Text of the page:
Take our user survey here!

Japanese Convenience Stores Launch Plastic Guards, Queuing Spots to Fight COVID-19

Social distancing is (very) slowly starting to catch on in Japan.

By 3 min read

You may have noticed some slight changes in operations at your local Lawson, FamilyMart, and Seven-Eleven Japan in a bid to curb the spread of the new coronavirus.

One of the most striking changes is the introduction of clear plastic sheets hanging from the ceiling at registers to prevent droplet infection (a.k.a. spit transfer) between customers and employees.

The approach may help Japanese people better understand the concept of social distancing.

All three companies have also started marking distanced spots for customers to stand in as they queue to pay. This technique has been used by supermarkets and other stores overseas for some time but is still new to Japan. The approach may help Japanese people better understand the concept of social distancing, which has not been particularly emphasized here until now.

The measures at Japan’s big three convenience store chains were announced March 8, the day after Prime Minister Shinzo Abe declared a state of emergency in greater Tokyo and other areas due to concern over a growing number of infections of COVID-19.

Stand at least two meters apart

Queue markers at Seven-Eleven.

While the United States Centers for Disease Control and Prevention (CDC) has been pushing social distancing—advising people to keep at least two meters apart—the message in Japan has been more ambiguous.

In late-March, Japan’s Ministry of Health, Labour and Welfare recommended workers maintain a distance of one meter or more between themselves, and two meters or more when they talk. However, in government public-awareness posters, no distance is specified.  They only urge people to avoid the “three Cs”:

  • Closed spaces with poor ventilation
  • Crowded places with many people nearby
  • Close-range settings and conversations

Seven-Eleven Japan announced it has no set directive on how far apart the queue spaces need to be at its stores. The spacing depends on the size of the store and how crowded each shop gets at peak times because Seven-Eleven “wants to avoid inconveniencing customers.” In a press release on its coronavirus measures, photos show a distance of 120 centimeters between queue spaces.

Lawson is hanging posters in stores asking customers to carry out social distancing of one meter or more.

Limit use of eat-in areas

Customers practice social distancing at convenience store eat-in areas.

Seven-Eleven Japan is enacting social distancing at its eat-in counters by preventing the use of every second seat. At some FamilyMarts, however, the eat-in areas are completely closed. Additionally, FamilyMart is encouraging customers to use coin trays and avoid touching cashiers’ hands.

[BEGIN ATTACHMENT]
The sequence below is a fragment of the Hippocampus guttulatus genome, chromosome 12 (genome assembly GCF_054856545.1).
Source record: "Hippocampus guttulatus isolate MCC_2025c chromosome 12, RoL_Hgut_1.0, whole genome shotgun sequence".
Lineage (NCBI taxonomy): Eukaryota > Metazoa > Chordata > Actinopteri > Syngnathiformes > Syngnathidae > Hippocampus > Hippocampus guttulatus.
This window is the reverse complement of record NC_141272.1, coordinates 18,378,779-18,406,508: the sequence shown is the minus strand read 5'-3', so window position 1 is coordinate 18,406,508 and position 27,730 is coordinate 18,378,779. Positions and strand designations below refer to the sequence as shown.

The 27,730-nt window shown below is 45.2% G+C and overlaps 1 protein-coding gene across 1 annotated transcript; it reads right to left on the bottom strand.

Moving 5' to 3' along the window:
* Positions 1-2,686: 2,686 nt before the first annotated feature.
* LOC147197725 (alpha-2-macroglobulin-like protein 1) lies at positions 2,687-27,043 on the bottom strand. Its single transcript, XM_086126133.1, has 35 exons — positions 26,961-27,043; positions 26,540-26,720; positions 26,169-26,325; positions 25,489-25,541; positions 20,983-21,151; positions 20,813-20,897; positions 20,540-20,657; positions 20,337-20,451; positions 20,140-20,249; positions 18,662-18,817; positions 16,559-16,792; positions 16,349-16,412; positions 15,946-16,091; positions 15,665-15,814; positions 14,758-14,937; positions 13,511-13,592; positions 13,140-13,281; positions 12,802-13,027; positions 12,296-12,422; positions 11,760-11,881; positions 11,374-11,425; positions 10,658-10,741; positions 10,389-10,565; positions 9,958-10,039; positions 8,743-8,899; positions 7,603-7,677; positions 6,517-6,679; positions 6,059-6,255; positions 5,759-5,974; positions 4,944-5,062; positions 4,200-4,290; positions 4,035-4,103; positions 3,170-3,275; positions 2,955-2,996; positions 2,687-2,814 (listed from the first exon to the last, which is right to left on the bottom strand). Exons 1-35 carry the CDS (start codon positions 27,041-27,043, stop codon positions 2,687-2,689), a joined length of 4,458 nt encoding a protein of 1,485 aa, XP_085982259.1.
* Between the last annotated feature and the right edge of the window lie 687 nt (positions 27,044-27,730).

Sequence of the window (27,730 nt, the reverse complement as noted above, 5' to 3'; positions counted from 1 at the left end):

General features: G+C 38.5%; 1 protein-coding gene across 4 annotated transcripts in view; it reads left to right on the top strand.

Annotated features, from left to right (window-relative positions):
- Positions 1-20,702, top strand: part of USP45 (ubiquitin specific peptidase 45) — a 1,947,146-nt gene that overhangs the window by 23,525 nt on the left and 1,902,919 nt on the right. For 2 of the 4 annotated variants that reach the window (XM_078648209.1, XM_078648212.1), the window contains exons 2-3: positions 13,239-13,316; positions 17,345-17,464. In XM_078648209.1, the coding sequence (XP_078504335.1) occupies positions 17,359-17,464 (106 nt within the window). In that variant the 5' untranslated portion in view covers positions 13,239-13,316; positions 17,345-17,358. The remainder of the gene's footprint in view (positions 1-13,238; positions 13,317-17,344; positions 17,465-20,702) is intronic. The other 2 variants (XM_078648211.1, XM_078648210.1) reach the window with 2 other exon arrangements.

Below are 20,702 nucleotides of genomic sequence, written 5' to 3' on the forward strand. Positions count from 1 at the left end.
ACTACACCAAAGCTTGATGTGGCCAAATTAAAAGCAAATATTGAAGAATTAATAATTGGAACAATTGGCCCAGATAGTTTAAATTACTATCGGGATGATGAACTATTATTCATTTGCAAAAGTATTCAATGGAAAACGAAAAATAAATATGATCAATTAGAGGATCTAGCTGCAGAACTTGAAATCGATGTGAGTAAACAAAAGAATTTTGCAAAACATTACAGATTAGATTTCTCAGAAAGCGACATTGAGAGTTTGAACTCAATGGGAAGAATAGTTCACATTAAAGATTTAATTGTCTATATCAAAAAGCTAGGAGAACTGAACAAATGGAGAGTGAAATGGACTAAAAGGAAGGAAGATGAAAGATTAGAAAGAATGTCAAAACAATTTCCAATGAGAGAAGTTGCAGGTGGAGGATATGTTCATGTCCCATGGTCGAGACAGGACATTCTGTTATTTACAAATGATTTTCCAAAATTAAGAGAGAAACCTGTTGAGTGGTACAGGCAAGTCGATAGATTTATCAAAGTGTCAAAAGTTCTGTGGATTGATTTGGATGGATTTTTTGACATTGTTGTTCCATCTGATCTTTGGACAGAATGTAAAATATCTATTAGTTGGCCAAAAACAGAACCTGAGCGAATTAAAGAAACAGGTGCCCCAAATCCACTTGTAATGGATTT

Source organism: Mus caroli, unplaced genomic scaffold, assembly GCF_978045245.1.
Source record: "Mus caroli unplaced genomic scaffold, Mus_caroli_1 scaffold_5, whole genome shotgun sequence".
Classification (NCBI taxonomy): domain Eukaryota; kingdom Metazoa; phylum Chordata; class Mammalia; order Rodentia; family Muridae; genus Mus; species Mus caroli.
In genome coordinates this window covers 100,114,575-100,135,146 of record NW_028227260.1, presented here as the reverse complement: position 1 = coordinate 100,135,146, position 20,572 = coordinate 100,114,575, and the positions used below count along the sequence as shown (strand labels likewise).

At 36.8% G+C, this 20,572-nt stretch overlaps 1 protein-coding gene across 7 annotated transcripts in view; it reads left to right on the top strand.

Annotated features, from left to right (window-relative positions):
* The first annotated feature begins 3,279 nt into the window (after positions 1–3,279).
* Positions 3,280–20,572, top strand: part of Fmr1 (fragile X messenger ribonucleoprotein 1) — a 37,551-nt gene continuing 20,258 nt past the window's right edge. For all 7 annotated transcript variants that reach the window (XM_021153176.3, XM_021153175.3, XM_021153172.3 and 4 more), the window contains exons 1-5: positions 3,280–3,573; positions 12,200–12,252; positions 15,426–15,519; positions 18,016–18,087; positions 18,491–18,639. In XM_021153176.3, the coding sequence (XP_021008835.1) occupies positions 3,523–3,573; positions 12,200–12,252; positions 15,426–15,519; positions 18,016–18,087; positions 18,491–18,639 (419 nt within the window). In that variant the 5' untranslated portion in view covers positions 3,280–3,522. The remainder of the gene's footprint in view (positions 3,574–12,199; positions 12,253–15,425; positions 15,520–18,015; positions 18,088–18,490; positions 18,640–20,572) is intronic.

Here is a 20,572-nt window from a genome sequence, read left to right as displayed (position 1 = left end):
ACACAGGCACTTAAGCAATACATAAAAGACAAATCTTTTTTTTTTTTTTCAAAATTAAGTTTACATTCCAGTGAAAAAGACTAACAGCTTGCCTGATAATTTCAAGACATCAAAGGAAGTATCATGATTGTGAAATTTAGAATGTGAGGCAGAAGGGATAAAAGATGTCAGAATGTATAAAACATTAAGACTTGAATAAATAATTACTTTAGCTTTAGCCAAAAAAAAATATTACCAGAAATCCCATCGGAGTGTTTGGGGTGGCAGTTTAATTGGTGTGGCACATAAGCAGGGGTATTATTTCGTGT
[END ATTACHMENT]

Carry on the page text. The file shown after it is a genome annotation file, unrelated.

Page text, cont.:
Other measures that convenience stores are taking to fight the virus follow the “three Cs” guidelines. Lawson will regularly open its front doors to ventilate the store while FamilyMart will, in principle, keep its doors open.

All three companies are having employees wear face masks, wash their hands, and take their temperatures before starting their shifts. Alcohol-based disinfectants are also being provided.

Pay with your cellphone or through self-checkout

Lawson is using some higher-grade technology to reduce contact between customers and employees. Sales registers at all of its stores can be switched over to self-checkout mode, which will be used more frequently during the coronavirus situation. Previously, this feature was restricted to limited hours at individual stores.

It will also increase the number of stores where customers can pay by smartphone, which requires no queuing or physical contact. Customers use their smartphone cameras to read product barcodes and can complete payment from anywhere in the store. This service is currently available at 120 branches out of more than 14,400 Lawson locations nationwide.

Convenience stores were not asked to close during the state of emergency since they provide food and daily goods.

Although these measures should help with the coronavirus crises, note that they may not be implemented at all Lawson, FamilyMart, and Seven-Eleven Japan locations.

Convenience stores were not asked to close during the state of emergency since they provide food and daily goods.

Have you noticed extra security measures at your local convenience stores or supermarkets? Let us know in the comments.

Leave a Reply

Your email address will not be published.

This site is protected by reCAPTCHA - Privacy Policy - Terms of Service



A Guide to Volunteering in Japan

Are you looking to offer your services to a volunteer organization in Japan? Check out the foreigner-friendly opportunities below!

By 5 min read


Laundry in Japan: Detergent, Bleach and Tips

Are you doing laundry in Japan the right way? Did you know there is detergent for drying clothes inside? Read here to learn more!

By 5 min read 19


Birthday Discounts and Freebies in Japan

Is your birthday around the corner? Read on for a mega list of all the goodies you can collect as discounts or freebies just by getting another year older!

By 4 min read